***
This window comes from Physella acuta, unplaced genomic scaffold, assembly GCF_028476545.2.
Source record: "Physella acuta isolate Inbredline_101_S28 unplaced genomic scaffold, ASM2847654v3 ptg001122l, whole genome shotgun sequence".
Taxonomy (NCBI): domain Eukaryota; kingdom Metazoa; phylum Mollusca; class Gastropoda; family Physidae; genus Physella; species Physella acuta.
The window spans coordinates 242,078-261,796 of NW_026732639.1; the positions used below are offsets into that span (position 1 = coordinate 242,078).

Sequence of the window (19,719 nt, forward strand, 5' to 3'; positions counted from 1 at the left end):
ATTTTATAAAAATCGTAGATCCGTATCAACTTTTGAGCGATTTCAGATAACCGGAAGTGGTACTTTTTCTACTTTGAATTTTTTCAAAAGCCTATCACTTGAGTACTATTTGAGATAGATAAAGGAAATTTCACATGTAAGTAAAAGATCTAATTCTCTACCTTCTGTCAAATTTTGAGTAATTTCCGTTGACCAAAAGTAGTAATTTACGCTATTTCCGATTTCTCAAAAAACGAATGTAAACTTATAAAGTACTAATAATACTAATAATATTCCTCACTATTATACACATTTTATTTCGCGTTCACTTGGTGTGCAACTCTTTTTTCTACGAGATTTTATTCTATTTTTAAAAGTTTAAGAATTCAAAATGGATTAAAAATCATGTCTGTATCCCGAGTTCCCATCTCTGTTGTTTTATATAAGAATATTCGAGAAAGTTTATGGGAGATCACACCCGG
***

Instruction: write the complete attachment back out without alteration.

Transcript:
This window comes from Physella acuta, unplaced genomic scaffold, assembly GCF_028476545.2.
Source record: "Physella acuta isolate Inbredline_101_S28 unplaced genomic scaffold, ASM2847654v3 ptg001122l, whole genome shotgun sequence".
Taxonomy (NCBI): domain Eukaryota; kingdom Metazoa; phylum Mollusca; class Gastropoda; family Physidae; genus Physella; species Physella acuta.
The window spans coordinates 242,078-261,796 of NW_026732639.1; the positions used below are offsets into that span (position 1 = coordinate 242,078).

Sequence of the window (19,719 nt, forward strand, 5' to 3'; positions counted from 1 at the left end):
ATTTTATAAAAATCGTAGATCCGTATCAACTTTTGAGCGATTTCAGATAACCGGAAGTGGTACTTTTTCTACTTTGAATTTTTTCAAAAGCCTATCACTTGAGTACTATTTGAGATAGATAAAGGAAATTTCACATGTAAGTAAAAGATCTAATTCTCTACCTTCTGTCAAATTTTGAGTAATTTCCGTTGACCAAAAGTAGTAATTTACGCTATTTCCGATTTCTCAAAAAACGAATGTAAACTTATAAAGTACTAATAATACTAATAATATTCCTCACTATTATACACATTTTATTTCGCGTTCACTTGGTGTGCAACTCTTTTTTCTACGAGATTTTATTCTATTTTTAAAAGTTTAAGAATTCAAAATGGATTAAAAATCATGTCTGTATCCCGAGTTCCCATCTCTGTTGTTTTATATAAGAATATTCGAGAAAGTTTATGGGAGATCACACCCGG